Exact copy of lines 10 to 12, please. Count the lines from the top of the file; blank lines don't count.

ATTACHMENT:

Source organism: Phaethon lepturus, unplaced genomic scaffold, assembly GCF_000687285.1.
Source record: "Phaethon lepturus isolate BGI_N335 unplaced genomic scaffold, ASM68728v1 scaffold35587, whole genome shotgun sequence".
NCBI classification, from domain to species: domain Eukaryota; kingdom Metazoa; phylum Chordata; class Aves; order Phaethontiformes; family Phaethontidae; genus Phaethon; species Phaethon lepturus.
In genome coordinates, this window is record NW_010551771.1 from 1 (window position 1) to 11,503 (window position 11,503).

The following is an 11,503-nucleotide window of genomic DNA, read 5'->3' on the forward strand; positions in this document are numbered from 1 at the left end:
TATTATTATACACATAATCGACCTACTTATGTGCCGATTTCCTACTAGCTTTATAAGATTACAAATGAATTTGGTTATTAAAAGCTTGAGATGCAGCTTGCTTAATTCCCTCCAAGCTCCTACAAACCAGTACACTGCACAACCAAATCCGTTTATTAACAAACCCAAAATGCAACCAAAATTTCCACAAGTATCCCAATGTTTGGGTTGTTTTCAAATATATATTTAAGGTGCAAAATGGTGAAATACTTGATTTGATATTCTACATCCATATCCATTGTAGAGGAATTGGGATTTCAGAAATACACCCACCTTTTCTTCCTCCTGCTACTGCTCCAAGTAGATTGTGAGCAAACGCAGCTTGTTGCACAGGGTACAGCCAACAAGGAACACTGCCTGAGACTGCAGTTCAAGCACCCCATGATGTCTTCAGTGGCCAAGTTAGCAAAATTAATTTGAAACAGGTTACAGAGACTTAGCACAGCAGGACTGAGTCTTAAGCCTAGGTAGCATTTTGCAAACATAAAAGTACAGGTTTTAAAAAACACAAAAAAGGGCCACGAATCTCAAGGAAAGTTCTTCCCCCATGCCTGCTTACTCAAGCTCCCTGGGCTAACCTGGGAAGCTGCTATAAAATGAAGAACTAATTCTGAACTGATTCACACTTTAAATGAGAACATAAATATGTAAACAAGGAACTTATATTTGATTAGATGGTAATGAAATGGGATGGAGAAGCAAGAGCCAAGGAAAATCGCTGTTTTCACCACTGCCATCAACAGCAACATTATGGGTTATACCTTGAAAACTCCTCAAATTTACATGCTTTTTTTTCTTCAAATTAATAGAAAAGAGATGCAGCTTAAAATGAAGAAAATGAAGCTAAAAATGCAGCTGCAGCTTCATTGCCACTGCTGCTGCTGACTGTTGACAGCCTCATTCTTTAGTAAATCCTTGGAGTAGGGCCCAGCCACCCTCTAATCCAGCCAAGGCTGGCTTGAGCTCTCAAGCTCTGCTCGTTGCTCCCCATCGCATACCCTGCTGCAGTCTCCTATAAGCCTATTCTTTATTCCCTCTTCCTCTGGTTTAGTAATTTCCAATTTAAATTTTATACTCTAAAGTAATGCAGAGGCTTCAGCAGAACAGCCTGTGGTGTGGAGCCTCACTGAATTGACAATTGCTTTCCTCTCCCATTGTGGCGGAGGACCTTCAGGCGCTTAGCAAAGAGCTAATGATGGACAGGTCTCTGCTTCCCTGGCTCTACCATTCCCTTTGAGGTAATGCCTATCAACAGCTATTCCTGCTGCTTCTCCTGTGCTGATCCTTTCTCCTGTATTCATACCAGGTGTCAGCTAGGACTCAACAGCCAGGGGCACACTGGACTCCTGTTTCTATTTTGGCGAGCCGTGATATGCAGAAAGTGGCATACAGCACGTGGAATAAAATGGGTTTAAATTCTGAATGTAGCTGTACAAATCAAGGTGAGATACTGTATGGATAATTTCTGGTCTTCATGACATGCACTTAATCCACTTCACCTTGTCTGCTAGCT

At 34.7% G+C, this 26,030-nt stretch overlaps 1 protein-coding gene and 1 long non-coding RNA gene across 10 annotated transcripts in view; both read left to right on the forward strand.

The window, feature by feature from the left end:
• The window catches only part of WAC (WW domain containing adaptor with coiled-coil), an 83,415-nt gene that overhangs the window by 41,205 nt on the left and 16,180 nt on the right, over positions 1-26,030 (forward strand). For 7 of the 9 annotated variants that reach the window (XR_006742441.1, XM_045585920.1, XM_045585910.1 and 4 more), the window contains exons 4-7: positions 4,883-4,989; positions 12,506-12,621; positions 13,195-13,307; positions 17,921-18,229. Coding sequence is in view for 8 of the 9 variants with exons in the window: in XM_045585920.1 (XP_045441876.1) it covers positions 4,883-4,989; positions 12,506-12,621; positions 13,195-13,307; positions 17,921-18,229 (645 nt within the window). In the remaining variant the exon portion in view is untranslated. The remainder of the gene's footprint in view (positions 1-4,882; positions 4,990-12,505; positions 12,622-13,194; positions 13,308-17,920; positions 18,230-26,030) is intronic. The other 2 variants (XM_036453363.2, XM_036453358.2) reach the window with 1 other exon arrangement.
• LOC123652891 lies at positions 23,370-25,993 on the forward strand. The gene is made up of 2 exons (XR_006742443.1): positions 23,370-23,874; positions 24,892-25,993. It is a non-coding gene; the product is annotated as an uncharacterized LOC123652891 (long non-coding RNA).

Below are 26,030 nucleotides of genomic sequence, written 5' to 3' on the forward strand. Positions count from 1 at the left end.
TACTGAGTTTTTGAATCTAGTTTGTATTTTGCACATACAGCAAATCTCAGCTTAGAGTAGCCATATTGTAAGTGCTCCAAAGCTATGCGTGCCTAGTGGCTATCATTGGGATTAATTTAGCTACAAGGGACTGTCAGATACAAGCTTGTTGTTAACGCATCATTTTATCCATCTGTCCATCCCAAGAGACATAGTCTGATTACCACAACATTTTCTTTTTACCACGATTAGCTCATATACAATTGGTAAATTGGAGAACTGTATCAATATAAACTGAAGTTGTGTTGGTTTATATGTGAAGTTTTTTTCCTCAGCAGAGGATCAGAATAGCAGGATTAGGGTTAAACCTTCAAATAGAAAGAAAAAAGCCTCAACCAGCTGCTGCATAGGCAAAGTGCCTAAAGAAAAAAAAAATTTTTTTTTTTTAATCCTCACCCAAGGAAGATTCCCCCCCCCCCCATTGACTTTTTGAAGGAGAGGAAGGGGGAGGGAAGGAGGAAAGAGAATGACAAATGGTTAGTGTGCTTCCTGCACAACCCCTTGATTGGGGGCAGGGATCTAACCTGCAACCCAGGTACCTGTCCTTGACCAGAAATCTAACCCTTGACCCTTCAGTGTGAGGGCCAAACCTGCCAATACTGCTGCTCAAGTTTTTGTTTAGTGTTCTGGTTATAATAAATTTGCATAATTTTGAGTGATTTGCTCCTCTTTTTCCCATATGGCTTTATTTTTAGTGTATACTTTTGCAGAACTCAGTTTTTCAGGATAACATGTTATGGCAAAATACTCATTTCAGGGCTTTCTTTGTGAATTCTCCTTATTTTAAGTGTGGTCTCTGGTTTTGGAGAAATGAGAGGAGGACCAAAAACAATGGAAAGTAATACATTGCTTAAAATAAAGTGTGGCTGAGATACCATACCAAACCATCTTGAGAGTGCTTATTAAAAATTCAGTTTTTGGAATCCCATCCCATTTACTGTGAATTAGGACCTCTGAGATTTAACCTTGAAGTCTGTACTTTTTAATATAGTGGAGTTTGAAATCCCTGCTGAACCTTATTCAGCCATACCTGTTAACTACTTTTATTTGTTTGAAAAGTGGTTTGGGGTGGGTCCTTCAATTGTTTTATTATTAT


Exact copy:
• LOC123652891 lies at positions 23,370-25,993 on the forward strand. The gene is made up of 2 exons (XR_006742443.1): positions 23,370-23,874; positions 24,892-25,993. It is a non-coding gene; the product is annotated as an uncharacterized LOC123652891 (long non-coding RNA).

Below are 26,030 nucleotides of genomic sequence, written 5' to 3' on the forward strand. Positions count from 1 at the left end.
TACTGAGTTTTTGAATCTAGTTTGTATTTTGCACATACAGCAAATCTCAGCTTAGAGTAGCCATATTGTAAGTGCTCCAAAGCTATGCGTGCCTAGTGGCTATCATTGGGATTAATTTAGCTACAAGGGACTGTCAGATACAAGCTTGTTGTTAACGCATCATTTTATCCATCTGTCCATCCCAAGAGACATAGTCTGATTACCACAACATTTTCTTTTTACCACGATTAGCTCATATACAATTGGTAAATTGGAGAACTGTATCAATATAAACTGAAGTTGTGTTGGTTTATATGTGAAGTTTTTTTCCTCAGCAGAGGATCAGAATAGCAGGATTAGGGTTAAACCTTCAAATAGAAAGAAAAAAGCCTCAACCAGCTGCTGCATAGGCAAAGTGCCTAAAGAAAAAAAAAATTTTTTTTTTTTAATCCTCACCCAAGGAAGATTCCCCCCCCCCCCATTGACTTTTTGAAGGAGAGGAAGGGGGAGGGAAGGAGGAAAGAGAATGACAAATGGTTAGTGTGCTTCCTGCACAACCCCTTGATTGGGGGCAGGGATCTAACCTGCAACCCAGGTACCTGTCCTTGACCAGAAATCTAACCCTTGACCCTTCAGTGTGAGGGCCAAACCTGCCAATACTGCTGCTCAAGTTTTTGTTTAGTGTTCTGGTTATAATAAATTTGCATAATTTTGAGTGATTTGCTCCTCTTTTTCCCATATGGCTTTATTTTTAGTGTATACTTTTGCAGAACTCAGTTTTTCAGGATAACATGTTATGGCAAAATACTCATTTCAGGGCTTTCTTTGTGAATTCTCCTTATTTTAAGTGTGGTCTCTGGTTTTGGAGAAATGAGAGGAGGACCAAAAACAATGGAAAGTAATACATTGCTTAAAATAAAGTGTGGCTGAGATACCATACCAAACCATCTTGAGAGTGCTTATTAAAAATTCAGTTTTTGGAATCCCATCCCATTTACTGTGAATTAGGACCTCTGAGATTTAACCTTGAAGTCTGTACTTTTTAATATAGTGGAGTTTGAAATCCCTGCTGAACCTTATTCAGCCATACCTGTTAACTACTTTTATTTGTTTGAAAAGTGGTTTGGGGTGGGTCCTTCAATTGTTTTATTATTAT